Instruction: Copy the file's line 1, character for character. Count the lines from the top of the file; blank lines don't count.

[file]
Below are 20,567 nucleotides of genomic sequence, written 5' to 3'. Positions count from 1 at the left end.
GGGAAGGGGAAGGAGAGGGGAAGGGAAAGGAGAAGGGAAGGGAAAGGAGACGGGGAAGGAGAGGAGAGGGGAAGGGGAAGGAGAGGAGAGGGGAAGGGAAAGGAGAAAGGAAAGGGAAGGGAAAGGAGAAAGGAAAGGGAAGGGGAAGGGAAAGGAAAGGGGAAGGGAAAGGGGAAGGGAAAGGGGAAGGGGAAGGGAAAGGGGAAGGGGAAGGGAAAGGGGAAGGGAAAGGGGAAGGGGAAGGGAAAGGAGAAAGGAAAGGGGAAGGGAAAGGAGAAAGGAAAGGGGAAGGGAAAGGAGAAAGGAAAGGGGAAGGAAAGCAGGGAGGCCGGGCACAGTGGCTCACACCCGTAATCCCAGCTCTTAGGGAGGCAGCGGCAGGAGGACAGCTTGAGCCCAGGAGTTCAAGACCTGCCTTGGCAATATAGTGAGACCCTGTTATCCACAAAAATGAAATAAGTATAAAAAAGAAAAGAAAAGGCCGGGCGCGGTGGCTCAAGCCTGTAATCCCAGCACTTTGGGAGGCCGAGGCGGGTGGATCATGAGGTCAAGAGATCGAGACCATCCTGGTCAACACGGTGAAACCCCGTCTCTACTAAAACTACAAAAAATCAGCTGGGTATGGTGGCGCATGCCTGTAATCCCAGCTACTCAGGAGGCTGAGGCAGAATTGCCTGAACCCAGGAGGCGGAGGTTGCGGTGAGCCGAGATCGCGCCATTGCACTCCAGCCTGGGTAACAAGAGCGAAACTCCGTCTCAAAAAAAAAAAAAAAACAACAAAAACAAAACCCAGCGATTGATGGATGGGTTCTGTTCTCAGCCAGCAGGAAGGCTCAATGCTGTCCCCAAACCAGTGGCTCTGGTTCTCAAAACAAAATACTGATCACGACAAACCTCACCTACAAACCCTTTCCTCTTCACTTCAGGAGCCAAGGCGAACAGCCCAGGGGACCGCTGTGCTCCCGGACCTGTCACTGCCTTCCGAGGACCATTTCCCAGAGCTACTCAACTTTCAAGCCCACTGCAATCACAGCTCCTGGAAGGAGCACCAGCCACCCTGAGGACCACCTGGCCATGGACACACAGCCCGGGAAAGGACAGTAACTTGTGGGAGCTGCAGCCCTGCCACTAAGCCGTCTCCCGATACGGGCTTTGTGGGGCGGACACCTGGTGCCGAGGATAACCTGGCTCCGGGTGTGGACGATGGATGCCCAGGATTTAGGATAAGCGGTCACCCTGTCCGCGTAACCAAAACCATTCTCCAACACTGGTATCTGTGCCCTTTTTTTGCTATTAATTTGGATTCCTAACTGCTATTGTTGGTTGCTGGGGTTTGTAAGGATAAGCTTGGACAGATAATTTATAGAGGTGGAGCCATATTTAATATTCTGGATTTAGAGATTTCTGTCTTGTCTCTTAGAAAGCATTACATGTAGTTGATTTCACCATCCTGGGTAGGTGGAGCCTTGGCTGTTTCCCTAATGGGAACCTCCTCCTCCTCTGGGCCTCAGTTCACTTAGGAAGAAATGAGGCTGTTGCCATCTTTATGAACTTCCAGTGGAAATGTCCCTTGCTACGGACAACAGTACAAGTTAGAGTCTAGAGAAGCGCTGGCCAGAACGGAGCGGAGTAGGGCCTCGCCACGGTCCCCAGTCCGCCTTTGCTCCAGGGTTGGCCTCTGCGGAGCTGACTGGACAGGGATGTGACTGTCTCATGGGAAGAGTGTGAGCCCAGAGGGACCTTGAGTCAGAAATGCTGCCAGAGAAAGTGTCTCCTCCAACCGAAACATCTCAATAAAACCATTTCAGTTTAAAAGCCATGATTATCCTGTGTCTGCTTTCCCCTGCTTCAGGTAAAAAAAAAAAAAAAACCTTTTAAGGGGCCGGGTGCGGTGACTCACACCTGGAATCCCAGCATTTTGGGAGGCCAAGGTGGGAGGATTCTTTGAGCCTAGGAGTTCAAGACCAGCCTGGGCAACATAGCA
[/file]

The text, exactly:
Below are 20,567 nucleotides of genomic sequence, written 5' to 3'. Positions count from 1 at the left end.